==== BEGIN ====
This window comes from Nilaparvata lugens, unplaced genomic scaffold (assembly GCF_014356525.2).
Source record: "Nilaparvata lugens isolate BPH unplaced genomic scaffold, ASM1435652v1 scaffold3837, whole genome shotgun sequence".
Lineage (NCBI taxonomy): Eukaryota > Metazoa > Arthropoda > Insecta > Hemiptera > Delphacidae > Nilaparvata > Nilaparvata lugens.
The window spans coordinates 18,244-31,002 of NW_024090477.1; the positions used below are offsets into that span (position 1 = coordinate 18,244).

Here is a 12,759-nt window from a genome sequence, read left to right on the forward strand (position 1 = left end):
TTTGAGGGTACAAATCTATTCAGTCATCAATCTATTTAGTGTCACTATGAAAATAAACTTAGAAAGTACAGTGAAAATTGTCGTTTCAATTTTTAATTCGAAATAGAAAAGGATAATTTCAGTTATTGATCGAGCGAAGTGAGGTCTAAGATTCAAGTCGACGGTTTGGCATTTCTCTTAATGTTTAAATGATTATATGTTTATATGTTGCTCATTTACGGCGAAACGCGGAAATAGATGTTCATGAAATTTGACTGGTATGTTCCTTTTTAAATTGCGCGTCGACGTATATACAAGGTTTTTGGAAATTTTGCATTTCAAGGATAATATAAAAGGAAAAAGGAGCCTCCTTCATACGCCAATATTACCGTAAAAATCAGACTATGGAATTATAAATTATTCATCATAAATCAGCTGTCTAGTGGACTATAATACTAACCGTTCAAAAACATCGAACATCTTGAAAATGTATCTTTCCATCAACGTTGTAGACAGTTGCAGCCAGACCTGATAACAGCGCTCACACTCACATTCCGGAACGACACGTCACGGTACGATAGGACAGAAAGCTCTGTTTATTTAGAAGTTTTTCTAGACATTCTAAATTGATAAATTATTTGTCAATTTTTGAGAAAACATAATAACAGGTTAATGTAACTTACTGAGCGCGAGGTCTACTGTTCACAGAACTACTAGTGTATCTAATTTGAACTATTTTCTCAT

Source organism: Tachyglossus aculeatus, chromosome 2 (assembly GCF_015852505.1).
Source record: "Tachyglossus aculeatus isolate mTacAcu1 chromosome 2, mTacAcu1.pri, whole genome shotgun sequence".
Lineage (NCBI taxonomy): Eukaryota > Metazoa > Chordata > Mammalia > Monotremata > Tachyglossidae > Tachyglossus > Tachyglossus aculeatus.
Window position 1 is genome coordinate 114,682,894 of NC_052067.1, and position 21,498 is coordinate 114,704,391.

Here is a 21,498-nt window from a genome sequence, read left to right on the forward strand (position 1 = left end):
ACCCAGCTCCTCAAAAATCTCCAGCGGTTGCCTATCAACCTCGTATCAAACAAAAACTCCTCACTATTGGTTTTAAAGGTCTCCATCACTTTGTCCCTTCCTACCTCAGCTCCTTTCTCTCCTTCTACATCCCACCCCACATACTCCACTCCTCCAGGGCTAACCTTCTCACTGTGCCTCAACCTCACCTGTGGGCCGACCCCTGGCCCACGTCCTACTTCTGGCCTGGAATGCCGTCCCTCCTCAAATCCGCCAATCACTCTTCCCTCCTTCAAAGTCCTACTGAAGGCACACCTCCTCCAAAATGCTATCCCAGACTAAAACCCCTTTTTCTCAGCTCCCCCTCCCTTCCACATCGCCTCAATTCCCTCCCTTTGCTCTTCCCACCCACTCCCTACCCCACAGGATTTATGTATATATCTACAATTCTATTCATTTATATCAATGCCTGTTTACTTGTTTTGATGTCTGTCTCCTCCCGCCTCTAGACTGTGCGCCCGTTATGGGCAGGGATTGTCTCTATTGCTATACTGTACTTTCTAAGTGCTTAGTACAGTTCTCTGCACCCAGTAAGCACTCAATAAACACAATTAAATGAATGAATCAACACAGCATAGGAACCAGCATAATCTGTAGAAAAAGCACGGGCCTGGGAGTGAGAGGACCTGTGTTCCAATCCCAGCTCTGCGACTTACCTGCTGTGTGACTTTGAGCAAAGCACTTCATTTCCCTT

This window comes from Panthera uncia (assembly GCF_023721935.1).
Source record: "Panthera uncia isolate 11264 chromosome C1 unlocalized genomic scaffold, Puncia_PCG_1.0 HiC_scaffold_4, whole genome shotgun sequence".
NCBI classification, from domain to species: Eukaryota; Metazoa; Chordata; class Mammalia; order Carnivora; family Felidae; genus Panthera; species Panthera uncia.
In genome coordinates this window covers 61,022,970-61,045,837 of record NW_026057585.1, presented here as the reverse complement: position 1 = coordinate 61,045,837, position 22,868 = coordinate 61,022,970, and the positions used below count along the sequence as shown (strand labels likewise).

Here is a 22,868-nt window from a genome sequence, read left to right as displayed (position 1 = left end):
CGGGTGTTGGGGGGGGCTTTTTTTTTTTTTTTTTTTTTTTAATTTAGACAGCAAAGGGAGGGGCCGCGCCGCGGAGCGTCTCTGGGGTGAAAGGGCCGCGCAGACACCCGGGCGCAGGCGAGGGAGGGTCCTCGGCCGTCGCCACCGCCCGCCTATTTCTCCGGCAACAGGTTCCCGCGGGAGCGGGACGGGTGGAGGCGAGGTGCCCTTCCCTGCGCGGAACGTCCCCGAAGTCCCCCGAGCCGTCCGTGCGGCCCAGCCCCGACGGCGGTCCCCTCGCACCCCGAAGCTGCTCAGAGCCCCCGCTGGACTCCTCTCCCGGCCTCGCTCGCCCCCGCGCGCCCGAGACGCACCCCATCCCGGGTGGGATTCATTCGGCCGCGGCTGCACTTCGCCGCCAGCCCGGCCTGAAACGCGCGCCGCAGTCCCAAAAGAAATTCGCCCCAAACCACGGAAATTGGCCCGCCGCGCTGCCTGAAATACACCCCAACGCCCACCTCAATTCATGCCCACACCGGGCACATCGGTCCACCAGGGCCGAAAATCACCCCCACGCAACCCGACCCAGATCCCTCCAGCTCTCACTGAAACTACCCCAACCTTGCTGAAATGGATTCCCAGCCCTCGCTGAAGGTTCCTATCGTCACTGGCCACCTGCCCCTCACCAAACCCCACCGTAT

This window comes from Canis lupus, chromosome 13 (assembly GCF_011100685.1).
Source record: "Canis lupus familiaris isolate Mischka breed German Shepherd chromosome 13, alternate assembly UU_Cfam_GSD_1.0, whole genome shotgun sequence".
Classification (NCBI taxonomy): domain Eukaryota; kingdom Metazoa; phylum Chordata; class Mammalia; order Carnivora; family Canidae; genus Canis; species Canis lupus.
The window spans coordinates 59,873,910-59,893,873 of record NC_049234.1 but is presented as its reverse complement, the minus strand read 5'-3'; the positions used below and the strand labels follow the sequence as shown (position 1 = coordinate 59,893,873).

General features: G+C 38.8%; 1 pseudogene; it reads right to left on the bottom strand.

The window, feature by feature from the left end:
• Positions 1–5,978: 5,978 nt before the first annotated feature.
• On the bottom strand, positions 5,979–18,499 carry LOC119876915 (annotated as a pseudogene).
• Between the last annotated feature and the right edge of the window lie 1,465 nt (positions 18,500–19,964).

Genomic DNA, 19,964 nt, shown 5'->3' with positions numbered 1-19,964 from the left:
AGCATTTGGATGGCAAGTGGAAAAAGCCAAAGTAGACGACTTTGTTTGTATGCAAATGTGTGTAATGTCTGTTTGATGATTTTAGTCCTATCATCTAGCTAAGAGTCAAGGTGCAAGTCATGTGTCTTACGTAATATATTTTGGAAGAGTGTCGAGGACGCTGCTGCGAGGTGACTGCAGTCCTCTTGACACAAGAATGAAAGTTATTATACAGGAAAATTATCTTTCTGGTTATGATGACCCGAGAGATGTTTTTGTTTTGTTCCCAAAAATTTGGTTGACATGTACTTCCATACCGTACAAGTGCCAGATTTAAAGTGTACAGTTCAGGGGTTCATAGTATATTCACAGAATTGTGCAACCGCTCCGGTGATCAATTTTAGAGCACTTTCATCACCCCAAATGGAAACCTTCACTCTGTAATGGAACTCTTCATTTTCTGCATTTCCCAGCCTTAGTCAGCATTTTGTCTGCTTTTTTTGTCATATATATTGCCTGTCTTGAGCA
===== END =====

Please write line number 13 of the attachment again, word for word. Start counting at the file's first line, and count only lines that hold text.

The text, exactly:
This window comes from Panthera uncia (assembly GCF_023721935.1).